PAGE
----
The Mishna, the rabbinic foundation of the Oral Torah, covers the entire spectrum of Jewish law and custom. The six major categories of the Mishna (agriculture, holidays, marriage, civil/criminal law, temple functions, ritual purity) may not seem to be the most pressing issues of the day to us in the 21st century. But to the rabbis of 1,800 years ago, they were matters that the precarious survival of their religion hung upon.
The actual structure of the Mishna takes the form of several divisions of rabbinic statements divided and sub-divided in a manner that makes a somewhat cohesive whole. The first division is into six orders that are the categories listed in parentheses in the previous paragraph. Each order is then divided in subsections called tractates which cover different aspects of the primary category. In the current traditional ordering of the Mishna there are a total of 63 of these tractates, about 10 per order. The tractates are then divided into chapters, each of which details some aspect of the subject of the tractate.
The final division is to break up the chapters into separate paragraphs. Even a cursory reading of almost any of these paragraphs reveals that there is much going on under the surface that is not explained in detail. The intention behind this tactic of revealing much but leaving much unrevealed, was to provide enough material so that future students would have the basic statements and arguments available to recite from memory, but that they would have to supplement the actual words with considerable background information to fill in the details. Thus the student of the Mishna would be doing a combination of recital of the actual words and the exposition of the ideas contained within those words. These two processes, recital and exposition, are both contained in the meaning of the word Mishna, which implies both repetition and study. Eventually, the exposition portion was recorded, at least partially, in the discussions contained in the Talmud.
In all probability, almost half the content of the Mishna was no longer in practice by the time the final standardization of the text took place (around 200 CE). Among the relevant parts was the section dealing with civil and criminal law. Even though the Sanhedrin, or high court, had lost a good deal of its power decades before the temple was destroyed, a version of the court with a portion of its authority remained in Israel up to the beginning of the 5th century. Even more important, the local Jewish court, functioned as an integral institution in almost every Jewish community. Those sections of the Mishna dealing with the courts were vitally important to the Jews of the Diaspora.
Buried deep in one of the sections, the tractate called Sanhedrin, is a Mishna (4:5) that deals with interrogation of witnesses in capital cases. It stresses the need to make the witnesses fear the consequences of false testimony that may convict an innocent person to death. In this vein it suggests that the reason that man was created alone (referring to the creation of Adam) was to illustrate that one who destroys one person is as if he destroyed the entire world. The Mishna continues along this line of thought, concluding with an utterly remarkable statement: Therefore each person is obligated to say, “The world was created for my sake”.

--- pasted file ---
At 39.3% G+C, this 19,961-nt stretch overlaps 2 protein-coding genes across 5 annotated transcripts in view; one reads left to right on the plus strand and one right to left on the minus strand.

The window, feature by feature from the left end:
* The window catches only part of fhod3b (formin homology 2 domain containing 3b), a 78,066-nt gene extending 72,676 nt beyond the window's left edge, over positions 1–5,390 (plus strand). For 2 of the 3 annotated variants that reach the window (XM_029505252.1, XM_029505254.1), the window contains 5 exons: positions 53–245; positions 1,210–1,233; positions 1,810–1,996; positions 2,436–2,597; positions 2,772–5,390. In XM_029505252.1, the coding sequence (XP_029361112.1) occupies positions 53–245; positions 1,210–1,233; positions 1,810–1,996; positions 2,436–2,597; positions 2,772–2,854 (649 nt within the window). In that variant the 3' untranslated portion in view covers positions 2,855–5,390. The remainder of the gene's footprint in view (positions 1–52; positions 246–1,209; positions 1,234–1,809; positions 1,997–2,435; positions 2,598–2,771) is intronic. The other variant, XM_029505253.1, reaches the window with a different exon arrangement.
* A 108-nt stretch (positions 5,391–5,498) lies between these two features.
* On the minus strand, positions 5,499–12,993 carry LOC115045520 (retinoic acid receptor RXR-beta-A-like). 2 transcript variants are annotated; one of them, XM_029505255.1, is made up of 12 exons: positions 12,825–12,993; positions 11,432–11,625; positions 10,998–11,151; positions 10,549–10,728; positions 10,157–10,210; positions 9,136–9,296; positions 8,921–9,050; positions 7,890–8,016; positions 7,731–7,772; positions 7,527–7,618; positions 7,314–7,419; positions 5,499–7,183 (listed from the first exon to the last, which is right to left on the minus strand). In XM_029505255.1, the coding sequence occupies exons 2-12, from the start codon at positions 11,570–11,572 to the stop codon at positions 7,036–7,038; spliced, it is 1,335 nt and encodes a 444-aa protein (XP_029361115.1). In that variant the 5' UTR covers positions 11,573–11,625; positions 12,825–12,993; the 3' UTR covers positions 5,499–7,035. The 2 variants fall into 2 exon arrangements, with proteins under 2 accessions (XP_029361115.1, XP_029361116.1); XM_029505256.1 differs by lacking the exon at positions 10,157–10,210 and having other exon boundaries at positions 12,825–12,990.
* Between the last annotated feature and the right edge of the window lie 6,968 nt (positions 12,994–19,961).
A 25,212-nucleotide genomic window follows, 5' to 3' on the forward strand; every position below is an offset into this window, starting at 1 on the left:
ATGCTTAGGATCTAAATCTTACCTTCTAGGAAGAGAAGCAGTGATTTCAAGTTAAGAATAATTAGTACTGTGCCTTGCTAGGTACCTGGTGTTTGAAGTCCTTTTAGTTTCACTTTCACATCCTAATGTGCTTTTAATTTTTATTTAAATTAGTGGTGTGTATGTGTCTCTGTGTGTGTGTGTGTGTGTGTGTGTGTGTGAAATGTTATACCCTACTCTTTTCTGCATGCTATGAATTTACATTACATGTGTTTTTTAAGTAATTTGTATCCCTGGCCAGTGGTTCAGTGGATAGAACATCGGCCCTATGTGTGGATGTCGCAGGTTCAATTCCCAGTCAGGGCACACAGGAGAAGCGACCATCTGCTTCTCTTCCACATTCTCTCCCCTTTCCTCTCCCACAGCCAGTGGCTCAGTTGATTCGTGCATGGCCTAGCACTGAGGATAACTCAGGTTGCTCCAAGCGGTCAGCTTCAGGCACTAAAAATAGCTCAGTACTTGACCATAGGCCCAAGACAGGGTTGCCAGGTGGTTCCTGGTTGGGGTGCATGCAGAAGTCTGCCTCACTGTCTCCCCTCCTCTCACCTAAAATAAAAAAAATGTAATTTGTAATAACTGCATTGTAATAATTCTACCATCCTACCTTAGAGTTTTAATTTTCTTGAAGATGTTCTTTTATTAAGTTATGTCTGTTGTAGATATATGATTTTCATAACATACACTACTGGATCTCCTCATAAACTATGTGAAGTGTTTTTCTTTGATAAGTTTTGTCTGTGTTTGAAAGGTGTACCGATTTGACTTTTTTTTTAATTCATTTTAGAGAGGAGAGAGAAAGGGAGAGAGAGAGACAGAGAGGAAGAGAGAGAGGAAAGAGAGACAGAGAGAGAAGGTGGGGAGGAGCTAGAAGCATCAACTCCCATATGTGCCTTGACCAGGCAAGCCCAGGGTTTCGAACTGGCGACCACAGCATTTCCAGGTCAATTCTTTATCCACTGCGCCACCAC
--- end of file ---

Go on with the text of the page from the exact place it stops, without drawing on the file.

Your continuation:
What was that? Each person has to say that ‘the world was created my sake’? Isn’t this the ultimate in selfishness? How did such an irreverent statement ever make its way into the religious rulings of the Mishna? How did such a vulgar remark enter into the one of the primary works of the people who introduced ethical monotheism to the world?
This outrageous line has received relatively little commentary from the vast corp of rabbinic authorities who made a lifetime’s work of explaining every little nuance in the Mishna and the Talmud. It’s almost as if they would prefer the line go away unnoticed. Of those who actually discuss it there are two general schools of thought. One school sees this line as simply another exhortation about the serious consequences of false testimony in capital cases. The other sees it as an independent statement having nothing to do with courts and witnesses. It is a testimony of a different sort – a testimony of the unique importance of each human being.
There are two aspects to this second line of thought. The first aspect centers on a dangerous power that we all have, a power that can lift us to spiritual greatness or paralyze us with the sting of vanity. That power is the ego. We all have it – allowing it to bloat or subduing it until it feels small and worthless, or cultivating it until it finds a happy medium. That mysterious line buried in this Mishna speaks about the ego: Therefore each person is obligated to say, “The world was created for my sake”. For my sake? Yes, for your sake, and your sake alone. Each and every one of us must ponder this perilous thought and face the reality that in some manner - God has chosen you as the purpose of creation.